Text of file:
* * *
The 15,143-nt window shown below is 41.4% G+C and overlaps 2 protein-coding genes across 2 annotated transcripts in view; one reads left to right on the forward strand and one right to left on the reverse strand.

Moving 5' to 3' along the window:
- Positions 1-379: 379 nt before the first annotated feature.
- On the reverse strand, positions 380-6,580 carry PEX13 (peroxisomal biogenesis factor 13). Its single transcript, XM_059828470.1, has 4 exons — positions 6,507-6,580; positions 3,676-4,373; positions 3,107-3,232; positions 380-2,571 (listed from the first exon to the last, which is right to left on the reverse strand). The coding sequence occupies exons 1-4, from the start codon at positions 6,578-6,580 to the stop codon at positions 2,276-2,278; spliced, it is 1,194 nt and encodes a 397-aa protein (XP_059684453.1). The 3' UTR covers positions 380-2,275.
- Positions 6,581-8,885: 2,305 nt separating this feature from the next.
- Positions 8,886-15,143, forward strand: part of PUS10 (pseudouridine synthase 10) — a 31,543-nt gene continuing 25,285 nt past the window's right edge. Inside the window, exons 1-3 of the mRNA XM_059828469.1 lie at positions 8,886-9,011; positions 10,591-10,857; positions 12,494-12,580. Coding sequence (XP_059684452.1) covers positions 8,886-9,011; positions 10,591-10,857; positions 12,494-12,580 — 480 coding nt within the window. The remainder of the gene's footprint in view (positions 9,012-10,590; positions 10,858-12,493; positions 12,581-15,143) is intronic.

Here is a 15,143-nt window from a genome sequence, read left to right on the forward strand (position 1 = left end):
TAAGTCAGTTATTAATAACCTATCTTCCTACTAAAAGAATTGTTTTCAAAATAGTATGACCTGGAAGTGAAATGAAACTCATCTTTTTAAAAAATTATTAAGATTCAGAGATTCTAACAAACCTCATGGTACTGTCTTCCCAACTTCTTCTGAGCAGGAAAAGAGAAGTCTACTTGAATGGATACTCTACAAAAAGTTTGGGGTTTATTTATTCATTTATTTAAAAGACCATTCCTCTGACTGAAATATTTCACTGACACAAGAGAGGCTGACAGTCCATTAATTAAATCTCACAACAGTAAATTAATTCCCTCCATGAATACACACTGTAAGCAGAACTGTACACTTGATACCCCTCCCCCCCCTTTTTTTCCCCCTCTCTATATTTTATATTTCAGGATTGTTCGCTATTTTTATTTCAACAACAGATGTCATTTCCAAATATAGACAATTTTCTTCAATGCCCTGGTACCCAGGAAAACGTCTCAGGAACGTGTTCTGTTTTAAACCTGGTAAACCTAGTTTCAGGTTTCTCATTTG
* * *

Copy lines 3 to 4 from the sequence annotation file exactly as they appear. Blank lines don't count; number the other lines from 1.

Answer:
- Positions 1-379: 379 nt before the first annotated feature.
- On the reverse strand, positions 380-6,580 carry PEX13 (peroxisomal biogenesis factor 13). Its single transcript, XM_059828470.1, has 4 exons — positions 6,507-6,580; positions 3,676-4,373; positions 3,107-3,232; positions 380-2,571 (listed from the first exon to the last, which is right to left on the reverse strand). The coding sequence occupies exons 1-4, from the start codon at positions 6,578-6,580 to the stop codon at positions 2,276-2,278; spliced, it is 1,194 nt and encodes a 397-aa protein (XP_059684453.1). The 3' UTR covers positions 380-2,275.